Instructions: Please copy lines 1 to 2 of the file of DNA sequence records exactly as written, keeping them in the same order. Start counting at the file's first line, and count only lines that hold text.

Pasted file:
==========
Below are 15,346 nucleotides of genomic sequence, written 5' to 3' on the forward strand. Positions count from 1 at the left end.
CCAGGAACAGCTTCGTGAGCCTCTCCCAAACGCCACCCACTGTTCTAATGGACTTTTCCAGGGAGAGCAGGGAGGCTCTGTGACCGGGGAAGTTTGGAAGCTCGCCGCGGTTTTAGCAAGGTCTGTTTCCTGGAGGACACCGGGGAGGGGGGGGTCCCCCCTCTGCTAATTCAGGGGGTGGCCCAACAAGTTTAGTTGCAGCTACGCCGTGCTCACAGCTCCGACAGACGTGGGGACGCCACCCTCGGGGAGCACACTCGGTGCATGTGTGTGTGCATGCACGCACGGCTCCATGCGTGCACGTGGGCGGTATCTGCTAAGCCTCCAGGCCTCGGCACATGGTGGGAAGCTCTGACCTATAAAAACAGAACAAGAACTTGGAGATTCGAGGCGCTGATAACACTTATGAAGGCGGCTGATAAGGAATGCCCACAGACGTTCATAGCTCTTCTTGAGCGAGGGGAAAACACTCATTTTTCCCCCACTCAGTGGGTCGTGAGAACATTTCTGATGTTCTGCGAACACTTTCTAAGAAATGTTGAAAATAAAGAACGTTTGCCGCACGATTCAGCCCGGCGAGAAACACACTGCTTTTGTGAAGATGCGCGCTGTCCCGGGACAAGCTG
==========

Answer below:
Below are 15,346 nucleotides of genomic sequence, written 5' to 3' on the forward strand. Positions count from 1 at the left end.
CCAGGAACAGCTTCGTGAGCCTCTCCCAAACGCCACCCACTGTTCTAATGGACTTTTCCAGGGAGAGCAGGGAGGCTCTGTGACCGGGGAAGTTTGGAAGCTCGCCGCGGTTTTAGCAAGGTCTGTTTCCTGGAGGACACCGGGGAGGGGGGGGTCCCCCCTCTGCTAATTCAGGGGGTGGCCCAACAAGTTTAGTTGCAGCTACGCCGTGCTCACAGCTCCGACAGACGTGGGGACGCCACCCTCGGGGAGCACACTCGGTGCATGTGTGTGTGCATGCACGCACGGCTCCATGCGTGCACGTGGGCGGTATCTGCTAAGCCTCCAGGCCTCGGCACATGGTGGGAAGCTCTGACCTATAAAAACAGAACAAGAACTTGGAGATTCGAGGCGCTGATAACACTTATGAAGGCGGCTGATAAGGAATGCCCACAGACGTTCATAGCTCTTCTTGAGCGAGGGGAAAACACTCATTTTTCCCCCACTCAGTGGGTCGTGAGAACATTTCTGATGTTCTGCGAACACTTTCTAAGAAATGTTGAAAATAAAGAACGTTTGCCGCACGATTCAGCCCGGCGAGAAACACACTGCTTTTGTGAAGATGCGCGCTGTCCCGGGACAAGCTG